Number FIFTY THREE
From the Manse
Tarmachan Killin November 2016
Two years ago, almost exactly, I arrived in Killin to be the unlikely locum minister to Balquhidder with Killin & Ardeonaig Parish churches. I say ‘unlikely’ because, as an Ordained Local Minister, I am attached to Lothian Presbytery and am not supposed to stray outside its bounds. Nevertheless, rules were waived and precedents set and there I was and here I have been. Now, however, it is time to go home; a new Parish Minister has been called and will be inducted before you read this. His will be the task to lead God’s people in this place forward and I shall return to Lothian to another appointment. My two years here has been a wonderful adventure and an amazing time of personal growth and I leave with something of a heavy heart. The people and the places, the colours, the hills and the rivers and lochs have become dear to me and yet… God’s will for me here was simply to hold two congregations steady and faithful until a new ministry came along and that task has been completed. God’s plan for us all rolls on and we must be quick to obey and follow where He leads. And so, as we move closer to Advent and then another Christmas season, my prayer for all of you is that you will enjoy all of God’s richest blessings in the weeks and months to come; that you will care for one another as Christian family members should; and that, in spite of the ongoing violence, injustice and inhumanity of man to man in this world of ours, you will live in hope and pray unceasingly for the Second Coming of Christ the King when all tears will be wiped away. God bless you all and thank you for the welcome you have given me here and the many, many kindnesses you have shown me during my stay. It has been nothing but a privilege and a pleasure to serve among you. Reverend June Johnston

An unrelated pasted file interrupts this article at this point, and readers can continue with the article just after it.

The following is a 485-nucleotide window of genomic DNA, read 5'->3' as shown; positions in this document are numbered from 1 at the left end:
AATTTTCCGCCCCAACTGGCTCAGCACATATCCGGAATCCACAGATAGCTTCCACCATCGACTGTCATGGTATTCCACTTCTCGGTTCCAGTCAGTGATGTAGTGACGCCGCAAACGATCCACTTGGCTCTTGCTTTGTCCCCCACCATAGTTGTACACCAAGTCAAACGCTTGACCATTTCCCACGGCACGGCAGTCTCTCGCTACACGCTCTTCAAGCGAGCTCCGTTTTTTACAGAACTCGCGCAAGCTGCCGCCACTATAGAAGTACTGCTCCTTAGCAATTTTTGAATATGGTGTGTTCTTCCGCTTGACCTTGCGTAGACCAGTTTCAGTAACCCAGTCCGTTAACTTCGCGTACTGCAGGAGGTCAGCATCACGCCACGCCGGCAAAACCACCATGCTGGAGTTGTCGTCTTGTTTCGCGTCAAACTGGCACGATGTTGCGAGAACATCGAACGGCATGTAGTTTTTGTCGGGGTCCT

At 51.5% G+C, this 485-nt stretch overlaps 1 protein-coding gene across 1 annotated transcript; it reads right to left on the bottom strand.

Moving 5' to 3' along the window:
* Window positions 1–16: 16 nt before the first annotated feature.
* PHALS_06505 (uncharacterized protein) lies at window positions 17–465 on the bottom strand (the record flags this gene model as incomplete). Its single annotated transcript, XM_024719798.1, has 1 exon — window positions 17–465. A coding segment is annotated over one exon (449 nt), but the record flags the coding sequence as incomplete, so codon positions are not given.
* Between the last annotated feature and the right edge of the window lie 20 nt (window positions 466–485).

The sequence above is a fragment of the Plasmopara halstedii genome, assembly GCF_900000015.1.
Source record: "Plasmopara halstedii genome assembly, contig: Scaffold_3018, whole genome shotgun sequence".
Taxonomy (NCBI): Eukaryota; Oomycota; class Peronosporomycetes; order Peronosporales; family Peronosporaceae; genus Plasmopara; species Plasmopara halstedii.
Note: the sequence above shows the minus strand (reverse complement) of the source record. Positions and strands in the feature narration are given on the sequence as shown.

Balquhidder welcomes new minister December 2016
We have some wonderful news to share with you all! It has been nearly two and a half years since Reverend John Lincoln retired. Since then we have been so well looked after by OLM (Ordained Local Minister) Reverend June Johnston. June was part time, but generally put in many more hours. June finished here on the 17th November when our new minister, Reverend Dr Russel Moffat was inducted by the Stirling Presbytery Moderator - at Killin Parish Church, because it is a larger church, and we are linked with them. Russel is married with three grown up children. He was ordained in 1986. His last charge was at St. Martin’s Church Edinburgh. He has been used to quite varied approaches to worship from traditional, comtemporary, experimental, mixed economy, formal and informal. He knows that no two churches are the same. So we are very much looking forward to hearing him and worshipping with him. Anyone visiting us at Balquhidder Church can be assured of a warm welcome. Russel was preached in at his fist service on the 20th November 2016. Pauline Perkins Beadle Balquhidder Parish Church